Haensch, of the Ludwig-Maximilian-Universitaet in
Glauber, physics professor at Harvard
Hall, of the University of
STOCKHOLM, Oct. 4(Xinhuanet)-- The Royal Swedish Academy of Sciences on Tuesday awarded the 2005 Nobel Prize in physics to Americans Roy Glauber and John Hall and German Theodor Haensch.
The three won the prize for their work of"optical research that could lead to better long-distance communication and more precise navigation worldwide and in space".
"As long as humans have populated the Earth, we have been fascinated by optical phenomena and gradually unraveled the nature of light," the Academy said."With the aid of light, we can orient ourselves in our daily lives or observe the most distant galaxies of the universe."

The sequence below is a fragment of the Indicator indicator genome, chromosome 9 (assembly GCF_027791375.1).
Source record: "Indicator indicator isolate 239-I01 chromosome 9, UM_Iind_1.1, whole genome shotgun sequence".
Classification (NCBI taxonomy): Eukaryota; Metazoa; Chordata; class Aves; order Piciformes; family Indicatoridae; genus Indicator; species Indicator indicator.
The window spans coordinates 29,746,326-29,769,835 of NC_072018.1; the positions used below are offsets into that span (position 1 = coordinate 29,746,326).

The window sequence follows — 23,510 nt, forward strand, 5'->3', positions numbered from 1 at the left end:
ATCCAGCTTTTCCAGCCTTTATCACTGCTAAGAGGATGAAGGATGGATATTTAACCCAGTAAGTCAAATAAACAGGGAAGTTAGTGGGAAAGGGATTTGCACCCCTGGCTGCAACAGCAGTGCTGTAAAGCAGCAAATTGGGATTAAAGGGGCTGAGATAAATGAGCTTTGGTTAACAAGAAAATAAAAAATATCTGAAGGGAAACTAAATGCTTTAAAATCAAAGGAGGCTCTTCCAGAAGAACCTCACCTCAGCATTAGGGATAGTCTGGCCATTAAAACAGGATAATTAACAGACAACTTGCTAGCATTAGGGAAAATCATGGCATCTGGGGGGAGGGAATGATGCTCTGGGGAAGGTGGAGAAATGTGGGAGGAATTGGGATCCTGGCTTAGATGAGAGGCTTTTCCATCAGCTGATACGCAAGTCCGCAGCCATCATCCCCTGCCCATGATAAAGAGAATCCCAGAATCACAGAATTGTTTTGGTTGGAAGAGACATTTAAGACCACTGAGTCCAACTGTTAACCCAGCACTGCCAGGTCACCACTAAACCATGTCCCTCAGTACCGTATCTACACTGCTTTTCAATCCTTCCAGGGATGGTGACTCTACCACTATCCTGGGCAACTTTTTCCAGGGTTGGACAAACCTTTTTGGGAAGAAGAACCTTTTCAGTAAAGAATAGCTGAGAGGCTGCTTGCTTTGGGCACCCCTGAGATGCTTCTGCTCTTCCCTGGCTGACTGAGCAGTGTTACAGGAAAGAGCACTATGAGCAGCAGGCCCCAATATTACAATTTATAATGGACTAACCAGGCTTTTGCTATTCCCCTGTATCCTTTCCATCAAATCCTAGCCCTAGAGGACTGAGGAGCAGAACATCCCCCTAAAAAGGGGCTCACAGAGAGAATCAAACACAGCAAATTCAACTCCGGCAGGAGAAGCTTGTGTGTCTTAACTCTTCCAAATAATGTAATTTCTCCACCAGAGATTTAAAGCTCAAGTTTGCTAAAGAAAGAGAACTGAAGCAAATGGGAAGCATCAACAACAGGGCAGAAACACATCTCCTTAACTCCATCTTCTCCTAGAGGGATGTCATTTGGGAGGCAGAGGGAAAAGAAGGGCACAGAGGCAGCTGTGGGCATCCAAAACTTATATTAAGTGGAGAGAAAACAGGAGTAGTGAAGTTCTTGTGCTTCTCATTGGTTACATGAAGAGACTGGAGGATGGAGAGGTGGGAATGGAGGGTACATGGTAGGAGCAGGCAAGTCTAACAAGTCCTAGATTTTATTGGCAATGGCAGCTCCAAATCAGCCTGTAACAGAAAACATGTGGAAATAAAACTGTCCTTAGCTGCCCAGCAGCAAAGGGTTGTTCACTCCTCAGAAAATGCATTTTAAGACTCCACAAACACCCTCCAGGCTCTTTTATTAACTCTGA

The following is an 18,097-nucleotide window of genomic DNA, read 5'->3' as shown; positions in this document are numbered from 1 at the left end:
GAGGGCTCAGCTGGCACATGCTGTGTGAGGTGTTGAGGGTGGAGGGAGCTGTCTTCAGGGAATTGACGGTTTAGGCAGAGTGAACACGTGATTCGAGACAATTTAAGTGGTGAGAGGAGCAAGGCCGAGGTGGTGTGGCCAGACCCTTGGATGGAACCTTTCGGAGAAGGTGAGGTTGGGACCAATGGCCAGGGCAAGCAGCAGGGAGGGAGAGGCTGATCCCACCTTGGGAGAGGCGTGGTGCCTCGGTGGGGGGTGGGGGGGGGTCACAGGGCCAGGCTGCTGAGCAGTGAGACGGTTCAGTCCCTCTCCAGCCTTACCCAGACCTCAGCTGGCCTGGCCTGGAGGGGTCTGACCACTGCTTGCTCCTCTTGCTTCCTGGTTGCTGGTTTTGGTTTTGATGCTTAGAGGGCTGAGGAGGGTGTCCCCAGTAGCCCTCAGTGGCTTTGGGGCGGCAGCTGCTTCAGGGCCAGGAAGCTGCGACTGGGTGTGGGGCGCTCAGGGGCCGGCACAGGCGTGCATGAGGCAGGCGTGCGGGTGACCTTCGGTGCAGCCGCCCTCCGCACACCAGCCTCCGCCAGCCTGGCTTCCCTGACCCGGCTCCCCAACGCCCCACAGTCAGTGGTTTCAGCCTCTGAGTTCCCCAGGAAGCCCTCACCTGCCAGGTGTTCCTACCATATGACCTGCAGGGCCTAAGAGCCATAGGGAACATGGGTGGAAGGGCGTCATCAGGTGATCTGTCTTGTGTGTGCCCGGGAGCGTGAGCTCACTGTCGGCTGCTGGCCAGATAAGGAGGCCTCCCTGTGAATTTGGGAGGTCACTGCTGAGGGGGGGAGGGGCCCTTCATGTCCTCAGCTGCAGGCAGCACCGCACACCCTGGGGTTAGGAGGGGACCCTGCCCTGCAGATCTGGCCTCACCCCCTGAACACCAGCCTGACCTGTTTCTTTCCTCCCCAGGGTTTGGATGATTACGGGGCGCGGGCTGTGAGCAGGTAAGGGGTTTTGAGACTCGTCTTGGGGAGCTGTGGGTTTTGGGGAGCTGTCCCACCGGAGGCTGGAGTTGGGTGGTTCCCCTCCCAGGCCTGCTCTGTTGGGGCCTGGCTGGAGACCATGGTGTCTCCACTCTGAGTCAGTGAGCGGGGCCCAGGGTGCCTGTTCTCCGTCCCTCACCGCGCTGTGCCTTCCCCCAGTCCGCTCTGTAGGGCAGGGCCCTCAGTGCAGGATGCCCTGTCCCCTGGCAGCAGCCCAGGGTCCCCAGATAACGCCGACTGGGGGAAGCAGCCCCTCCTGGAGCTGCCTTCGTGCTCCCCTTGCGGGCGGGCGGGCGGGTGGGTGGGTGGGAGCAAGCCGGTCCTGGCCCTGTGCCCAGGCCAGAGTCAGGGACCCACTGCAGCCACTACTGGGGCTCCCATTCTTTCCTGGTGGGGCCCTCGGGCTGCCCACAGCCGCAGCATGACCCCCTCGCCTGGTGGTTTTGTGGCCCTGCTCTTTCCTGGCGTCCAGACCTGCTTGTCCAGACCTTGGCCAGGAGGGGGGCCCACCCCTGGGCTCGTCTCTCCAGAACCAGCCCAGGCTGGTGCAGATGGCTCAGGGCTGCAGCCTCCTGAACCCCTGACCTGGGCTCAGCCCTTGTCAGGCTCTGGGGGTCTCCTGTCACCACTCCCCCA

Glauber, an 80-year-old physics professor at Harvard University, took half the Nobel prize for establishing the basis of quantum optics, which explained the fundamental difference between sources of light such as light bulbs and lasers, the Academy said. Hall, 71, of the University of Colorado, and Haensch, 63, of the Ludwig-Maximilian-Universitaet in Munich, shared the other half"for their contributions to the development of laser-based precision spectroscopy, including the optical frequency comb technique," it said.
The prize is the second Nobel announced this week. On Monday, Australians Barry J. Marshall and Robin Warren won the prize in medicine for proving that bacteria rather than stress was the main cause of painful ulcers of the stomach and intestine.
The chemistry prize will be announced on Wednesday and the Peace Prize on Friday. The Economics Prize is scheduled for Oct. 10, while the date for the Literature Prize has yet to be announced but it is traditionally on Thursday.
The 2005 laureates will receive a gold medal and share a cheque for 10 million Swedish kronor(1.1 million euros, 1.3 million US dollars) at the formal prize ceremony held on Dec. 10, the anniversary of the death in 1896 of the prize's creator Alfred Nobel, the inventor of dynamite. Enditem